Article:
Tal Brooke: Yes. In my case, as soon as I started to play with the Ouija board I noticed presences in my room at night. We also had a house maid who also worked for a medium. And I would become fascinated in her accounts of the spirit world.
At 11, I started to have what are known as out-of-the-body experiences. Then at 12, when we went back to the United States for home leave, I remember walking by a circular book rack at a drugstore in Georgetown, and seeing a book entitled, The Case For Bridey Murphy. It was about a woman who, under hypnosis, remembered back to a prior lifetime in Ireland. Suddenly I had another reference point for this phenomenon of spirits that not only "float around" but apparently go from body to body from lifetime to lifetime. Of course the concept is known as reincarnation, a decidedly mystical and New Age concept. But those were some of the hooks, the trail of crumbs.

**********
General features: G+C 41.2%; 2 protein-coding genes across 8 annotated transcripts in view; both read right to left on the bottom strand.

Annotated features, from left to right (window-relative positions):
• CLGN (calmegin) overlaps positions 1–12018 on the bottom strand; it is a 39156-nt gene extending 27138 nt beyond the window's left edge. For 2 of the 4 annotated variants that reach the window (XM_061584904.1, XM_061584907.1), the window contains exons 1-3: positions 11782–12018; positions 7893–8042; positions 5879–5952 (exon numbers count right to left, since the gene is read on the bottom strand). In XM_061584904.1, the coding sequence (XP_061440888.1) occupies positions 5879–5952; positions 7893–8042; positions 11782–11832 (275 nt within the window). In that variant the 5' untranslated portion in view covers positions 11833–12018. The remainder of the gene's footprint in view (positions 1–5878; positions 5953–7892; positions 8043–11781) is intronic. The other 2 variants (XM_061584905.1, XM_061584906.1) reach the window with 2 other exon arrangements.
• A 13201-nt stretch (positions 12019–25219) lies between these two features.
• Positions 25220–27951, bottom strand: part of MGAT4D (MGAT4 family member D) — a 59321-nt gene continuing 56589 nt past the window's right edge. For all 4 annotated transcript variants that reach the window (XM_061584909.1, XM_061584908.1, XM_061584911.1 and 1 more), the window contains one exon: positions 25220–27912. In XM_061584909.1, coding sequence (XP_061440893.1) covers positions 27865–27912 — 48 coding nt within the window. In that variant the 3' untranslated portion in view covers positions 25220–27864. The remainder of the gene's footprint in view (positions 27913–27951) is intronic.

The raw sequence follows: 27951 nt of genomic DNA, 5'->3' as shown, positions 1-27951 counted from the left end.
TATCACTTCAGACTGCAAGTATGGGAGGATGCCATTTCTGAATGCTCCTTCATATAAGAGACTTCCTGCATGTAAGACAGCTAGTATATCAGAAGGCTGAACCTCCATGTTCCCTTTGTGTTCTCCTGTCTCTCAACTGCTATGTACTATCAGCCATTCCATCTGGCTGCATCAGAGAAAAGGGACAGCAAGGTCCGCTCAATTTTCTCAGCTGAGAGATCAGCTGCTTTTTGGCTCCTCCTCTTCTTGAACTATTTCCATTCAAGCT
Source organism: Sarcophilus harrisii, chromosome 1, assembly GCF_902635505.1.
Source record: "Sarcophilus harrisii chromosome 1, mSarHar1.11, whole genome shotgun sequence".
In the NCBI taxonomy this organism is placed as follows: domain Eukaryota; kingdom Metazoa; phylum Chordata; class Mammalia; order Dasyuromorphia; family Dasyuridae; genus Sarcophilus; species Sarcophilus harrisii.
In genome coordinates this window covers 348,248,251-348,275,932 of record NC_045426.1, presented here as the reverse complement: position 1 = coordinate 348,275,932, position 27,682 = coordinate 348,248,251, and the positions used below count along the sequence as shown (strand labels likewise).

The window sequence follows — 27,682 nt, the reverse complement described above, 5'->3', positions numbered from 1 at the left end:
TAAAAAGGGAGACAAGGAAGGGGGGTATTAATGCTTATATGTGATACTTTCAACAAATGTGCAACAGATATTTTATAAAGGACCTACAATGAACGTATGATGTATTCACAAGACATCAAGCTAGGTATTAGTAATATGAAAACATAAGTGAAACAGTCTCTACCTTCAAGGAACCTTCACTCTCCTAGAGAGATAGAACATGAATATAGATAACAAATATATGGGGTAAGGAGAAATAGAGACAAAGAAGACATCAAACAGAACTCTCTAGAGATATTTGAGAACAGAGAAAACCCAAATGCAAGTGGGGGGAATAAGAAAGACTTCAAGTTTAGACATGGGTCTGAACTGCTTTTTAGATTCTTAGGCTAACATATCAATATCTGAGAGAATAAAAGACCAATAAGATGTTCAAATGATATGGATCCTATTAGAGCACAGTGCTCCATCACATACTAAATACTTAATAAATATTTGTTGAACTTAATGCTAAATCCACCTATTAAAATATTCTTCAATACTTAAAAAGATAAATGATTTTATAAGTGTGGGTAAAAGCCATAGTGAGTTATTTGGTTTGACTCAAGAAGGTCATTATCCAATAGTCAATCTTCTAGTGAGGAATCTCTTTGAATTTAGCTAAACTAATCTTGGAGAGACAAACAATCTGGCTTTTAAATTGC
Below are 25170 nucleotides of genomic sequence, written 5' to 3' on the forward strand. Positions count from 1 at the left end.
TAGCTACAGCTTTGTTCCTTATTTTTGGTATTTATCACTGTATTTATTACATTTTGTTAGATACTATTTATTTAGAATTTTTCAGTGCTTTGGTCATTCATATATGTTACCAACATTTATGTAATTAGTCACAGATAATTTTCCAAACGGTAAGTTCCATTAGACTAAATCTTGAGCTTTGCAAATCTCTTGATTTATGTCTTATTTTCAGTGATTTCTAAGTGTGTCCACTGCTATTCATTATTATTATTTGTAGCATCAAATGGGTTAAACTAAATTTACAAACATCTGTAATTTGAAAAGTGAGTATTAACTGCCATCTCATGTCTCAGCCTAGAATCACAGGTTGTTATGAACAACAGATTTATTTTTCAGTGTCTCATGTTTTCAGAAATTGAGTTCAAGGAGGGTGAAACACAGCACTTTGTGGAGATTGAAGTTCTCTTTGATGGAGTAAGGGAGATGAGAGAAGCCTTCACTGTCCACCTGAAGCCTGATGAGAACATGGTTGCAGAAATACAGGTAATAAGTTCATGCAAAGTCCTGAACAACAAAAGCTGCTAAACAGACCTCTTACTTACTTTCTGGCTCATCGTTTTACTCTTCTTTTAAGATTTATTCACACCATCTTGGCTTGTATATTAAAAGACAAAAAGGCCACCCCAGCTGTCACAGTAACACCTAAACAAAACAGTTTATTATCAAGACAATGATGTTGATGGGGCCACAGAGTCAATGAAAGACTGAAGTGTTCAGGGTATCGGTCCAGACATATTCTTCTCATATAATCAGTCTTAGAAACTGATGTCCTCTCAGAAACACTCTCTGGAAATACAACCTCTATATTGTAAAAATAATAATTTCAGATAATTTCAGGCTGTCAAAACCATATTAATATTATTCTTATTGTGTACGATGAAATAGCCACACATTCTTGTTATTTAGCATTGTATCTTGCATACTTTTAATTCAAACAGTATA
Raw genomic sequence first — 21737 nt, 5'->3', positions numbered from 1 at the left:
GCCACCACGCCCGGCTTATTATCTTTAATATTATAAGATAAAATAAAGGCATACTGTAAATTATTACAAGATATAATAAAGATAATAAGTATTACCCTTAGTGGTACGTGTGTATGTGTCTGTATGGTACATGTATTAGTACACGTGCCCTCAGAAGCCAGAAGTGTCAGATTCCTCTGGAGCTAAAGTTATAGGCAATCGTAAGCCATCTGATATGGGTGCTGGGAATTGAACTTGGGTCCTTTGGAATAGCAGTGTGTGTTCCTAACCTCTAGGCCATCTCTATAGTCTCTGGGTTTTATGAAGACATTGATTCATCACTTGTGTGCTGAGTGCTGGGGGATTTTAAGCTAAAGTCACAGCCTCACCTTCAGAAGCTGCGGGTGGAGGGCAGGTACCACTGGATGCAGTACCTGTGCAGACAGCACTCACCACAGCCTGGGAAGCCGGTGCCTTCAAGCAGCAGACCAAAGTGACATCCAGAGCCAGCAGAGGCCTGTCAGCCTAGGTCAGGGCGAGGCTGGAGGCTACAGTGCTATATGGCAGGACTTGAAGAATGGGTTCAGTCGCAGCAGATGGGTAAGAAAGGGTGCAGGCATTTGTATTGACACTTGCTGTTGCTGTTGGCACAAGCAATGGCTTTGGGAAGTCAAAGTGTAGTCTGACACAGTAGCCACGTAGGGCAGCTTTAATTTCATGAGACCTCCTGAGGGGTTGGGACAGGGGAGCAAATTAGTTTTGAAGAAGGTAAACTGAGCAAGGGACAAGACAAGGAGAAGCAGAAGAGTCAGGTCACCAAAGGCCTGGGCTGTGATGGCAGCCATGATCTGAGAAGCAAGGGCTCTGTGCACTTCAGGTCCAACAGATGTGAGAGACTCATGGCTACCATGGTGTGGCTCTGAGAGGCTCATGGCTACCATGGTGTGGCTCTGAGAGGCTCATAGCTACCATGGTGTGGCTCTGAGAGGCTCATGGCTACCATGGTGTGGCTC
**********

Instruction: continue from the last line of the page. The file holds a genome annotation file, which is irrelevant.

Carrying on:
Dan Wooding: And the trail of crumbs led you to India. But what happened in between?
Tal Brooke: The radical events during the 1960's blew the door wide open. The real booster rocket for me was a massive dose of LSD 25, 10 times the normal dosage. I was convinced that I had reached the same level of enlightenment of the great Eastern masters in a brief foretaste--and later read descriptions paralleling my experience in the writings of Ramakrishna, Ramanah Maharshi, Maharishi, Aurobindo and others.
In the end, I had no choice but go to India. I just knew too much to go on with ordinary life pretending I didn't know. And according to the mystical texts, I was that one in a million "advanced soul" whose costly knowledge was like a gift from heaven. I had seen the cosmos with the mask of illusion briefly pulled away in a gigantic mystical experience.